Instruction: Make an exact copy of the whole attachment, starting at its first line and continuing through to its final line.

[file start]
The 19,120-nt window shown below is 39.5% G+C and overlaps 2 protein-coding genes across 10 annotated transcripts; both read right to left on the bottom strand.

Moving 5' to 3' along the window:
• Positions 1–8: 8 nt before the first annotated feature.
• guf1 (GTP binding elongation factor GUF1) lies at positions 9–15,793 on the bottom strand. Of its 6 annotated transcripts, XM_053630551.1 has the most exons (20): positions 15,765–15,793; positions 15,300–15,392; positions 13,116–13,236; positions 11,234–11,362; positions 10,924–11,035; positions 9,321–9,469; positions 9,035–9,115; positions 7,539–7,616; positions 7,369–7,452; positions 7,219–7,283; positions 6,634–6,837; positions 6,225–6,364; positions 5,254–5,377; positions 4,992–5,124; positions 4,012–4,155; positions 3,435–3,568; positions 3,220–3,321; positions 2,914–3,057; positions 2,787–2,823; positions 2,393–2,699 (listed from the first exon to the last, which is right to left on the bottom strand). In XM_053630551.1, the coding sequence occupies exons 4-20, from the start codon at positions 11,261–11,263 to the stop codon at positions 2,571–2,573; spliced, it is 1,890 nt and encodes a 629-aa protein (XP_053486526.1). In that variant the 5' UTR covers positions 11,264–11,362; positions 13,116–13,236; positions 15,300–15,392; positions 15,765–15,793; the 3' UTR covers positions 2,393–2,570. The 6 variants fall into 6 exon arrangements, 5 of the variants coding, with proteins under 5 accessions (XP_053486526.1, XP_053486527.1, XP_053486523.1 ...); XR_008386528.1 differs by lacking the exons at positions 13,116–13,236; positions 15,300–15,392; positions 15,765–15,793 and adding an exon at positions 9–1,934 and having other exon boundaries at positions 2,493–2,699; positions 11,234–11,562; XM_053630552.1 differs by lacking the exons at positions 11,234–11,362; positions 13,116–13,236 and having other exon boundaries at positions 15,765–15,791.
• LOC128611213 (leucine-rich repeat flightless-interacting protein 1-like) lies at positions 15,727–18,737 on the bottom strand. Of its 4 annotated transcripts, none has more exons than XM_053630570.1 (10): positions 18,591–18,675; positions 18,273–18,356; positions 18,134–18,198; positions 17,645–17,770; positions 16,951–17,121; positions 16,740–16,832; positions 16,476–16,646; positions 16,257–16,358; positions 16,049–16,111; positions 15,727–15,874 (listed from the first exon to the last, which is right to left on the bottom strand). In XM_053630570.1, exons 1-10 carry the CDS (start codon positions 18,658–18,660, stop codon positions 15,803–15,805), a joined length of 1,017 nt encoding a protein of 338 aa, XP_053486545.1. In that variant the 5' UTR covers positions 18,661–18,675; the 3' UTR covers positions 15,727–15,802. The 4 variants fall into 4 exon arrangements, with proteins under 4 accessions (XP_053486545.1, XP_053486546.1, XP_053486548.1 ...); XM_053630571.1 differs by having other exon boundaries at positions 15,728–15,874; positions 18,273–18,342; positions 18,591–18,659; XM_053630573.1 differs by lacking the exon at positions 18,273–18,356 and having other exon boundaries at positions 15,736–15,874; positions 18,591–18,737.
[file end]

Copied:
The 19,120-nt window shown below is 39.5% G+C and overlaps 2 protein-coding genes across 10 annotated transcripts; both read right to left on the bottom strand.

Moving 5' to 3' along the window:
• Positions 1–8: 8 nt before the first annotated feature.
• guf1 (GTP binding elongation factor GUF1) lies at positions 9–15,793 on the bottom strand. Of its 6 annotated transcripts, XM_053630551.1 has the most exons (20): positions 15,765–15,793; positions 15,300–15,392; positions 13,116–13,236; positions 11,234–11,362; positions 10,924–11,035; positions 9,321–9,469; positions 9,035–9,115; positions 7,539–7,616; positions 7,369–7,452; positions 7,219–7,283; positions 6,634–6,837; positions 6,225–6,364; positions 5,254–5,377; positions 4,992–5,124; positions 4,012–4,155; positions 3,435–3,568; positions 3,220–3,321; positions 2,914–3,057; positions 2,787–2,823; positions 2,393–2,699 (listed from the first exon to the last, which is right to left on the bottom strand). In XM_053630551.1, the coding sequence occupies exons 4-20, from the start codon at positions 11,261–11,263 to the stop codon at positions 2,571–2,573; spliced, it is 1,890 nt and encodes a 629-aa protein (XP_053486526.1). In that variant the 5' UTR covers positions 11,264–11,362; positions 13,116–13,236; positions 15,300–15,392; positions 15,765–15,793; the 3' UTR covers positions 2,393–2,570. The 6 variants fall into 6 exon arrangements, 5 of the variants coding, with proteins under 5 accessions (XP_053486526.1, XP_053486527.1, XP_053486523.1 ...); XR_008386528.1 differs by lacking the exons at positions 13,116–13,236; positions 15,300–15,392; positions 15,765–15,793 and adding an exon at positions 9–1,934 and having other exon boundaries at positions 2,493–2,699; positions 11,234–11,562; XM_053630552.1 differs by lacking the exons at positions 11,234–11,362; positions 13,116–13,236 and having other exon boundaries at positions 15,765–15,791.
• LOC128611213 (leucine-rich repeat flightless-interacting protein 1-like) lies at positions 15,727–18,737 on the bottom strand. Of its 4 annotated transcripts, none has more exons than XM_053630570.1 (10): positions 18,591–18,675; positions 18,273–18,356; positions 18,134–18,198; positions 17,645–17,770; positions 16,951–17,121; positions 16,740–16,832; positions 16,476–16,646; positions 16,257–16,358; positions 16,049–16,111; positions 15,727–15,874 (listed from the first exon to the last, which is right to left on the bottom strand). In XM_053630570.1, exons 1-10 carry the CDS (start codon positions 18,658–18,660, stop codon positions 15,803–15,805), a joined length of 1,017 nt encoding a protein of 338 aa, XP_053486545.1. In that variant the 5' UTR covers positions 18,661–18,675; the 3' UTR covers positions 15,727–15,802. The 4 variants fall into 4 exon arrangements, with proteins under 4 accessions (XP_053486545.1, XP_053486546.1, XP_053486548.1 ...); XM_053630571.1 differs by having other exon boundaries at positions 15,728–15,874; positions 18,273–18,342; positions 18,591–18,659; XM_053630573.1 differs by lacking the exon at positions 18,273–18,356 and having other exon boundaries at positions 15,736–15,874; positions 18,591–18,737.